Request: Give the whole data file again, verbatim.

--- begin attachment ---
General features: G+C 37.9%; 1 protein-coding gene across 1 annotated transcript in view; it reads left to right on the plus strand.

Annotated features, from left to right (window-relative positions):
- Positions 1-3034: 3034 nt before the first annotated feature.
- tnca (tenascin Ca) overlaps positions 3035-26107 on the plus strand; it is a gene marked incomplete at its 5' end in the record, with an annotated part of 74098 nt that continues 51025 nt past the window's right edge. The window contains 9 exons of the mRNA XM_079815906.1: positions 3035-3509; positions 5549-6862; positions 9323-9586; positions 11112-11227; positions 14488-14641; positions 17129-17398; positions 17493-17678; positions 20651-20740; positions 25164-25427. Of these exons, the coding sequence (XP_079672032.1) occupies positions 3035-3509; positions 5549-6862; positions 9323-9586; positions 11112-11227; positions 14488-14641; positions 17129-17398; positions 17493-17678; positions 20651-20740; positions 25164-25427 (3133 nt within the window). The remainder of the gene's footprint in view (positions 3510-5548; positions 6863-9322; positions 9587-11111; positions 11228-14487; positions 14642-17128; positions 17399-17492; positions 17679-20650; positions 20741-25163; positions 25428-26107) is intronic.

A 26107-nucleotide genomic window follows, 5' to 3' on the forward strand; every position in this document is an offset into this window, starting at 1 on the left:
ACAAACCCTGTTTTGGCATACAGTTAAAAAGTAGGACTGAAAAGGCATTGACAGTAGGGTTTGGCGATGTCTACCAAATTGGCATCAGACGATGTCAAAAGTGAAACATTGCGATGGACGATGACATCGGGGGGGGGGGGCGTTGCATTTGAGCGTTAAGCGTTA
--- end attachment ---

General features: G+C 37.9%; 1 protein-coding gene across 1 annotated transcript in view; it reads left to right on the plus strand.

Annotated features, from left to right (window-relative positions):
- Positions 1-3034: 3034 nt before the first annotated feature.
- tnca (tenascin Ca) overlaps positions 3035-26107 on the plus strand; it is a gene marked incomplete at its 5' end in the record, with an annotated part of 74098 nt that continues 51025 nt past the window's right edge. The window contains 9 exons of the mRNA XM_079815906.1: positions 3035-3509; positions 5549-6862; positions 9323-9586; positions 11112-11227; positions 14488-14641; positions 17129-17398; positions 17493-17678; positions 20651-20740; positions 25164-25427. Of these exons, the coding sequence (XP_079672032.1) occupies positions 3035-3509; positions 5549-6862; positions 9323-9586; positions 11112-11227; positions 14488-14641; positions 17129-17398; positions 17493-17678; positions 20651-20740; positions 25164-25427 (3133 nt within the window). The remainder of the gene's footprint in view (positions 3510-5548; positions 6863-9322; positions 9587-11111; positions 11228-14487; positions 14642-17128; positions 17399-17492; positions 17679-20650; positions 20741-25163; positions 25428-26107) is intronic.

A 26107-nucleotide genomic window follows, 5' to 3' on the forward strand; every position in this document is an offset into this window, starting at 1 on the left:
ACAAACCCTGTTTTGGCATACAGTTAAAAAGTAGGACTGAAAAGGCATTGACAGTAGGGTTTGGCGATGTCTACCAAATTGGCATCAGACGATGTCAAAAGTGAAACATTGCGATGGACGATGACATCGGGGGGGGGGGGCGTTGCATTTGAGCGTTAAGCGTTA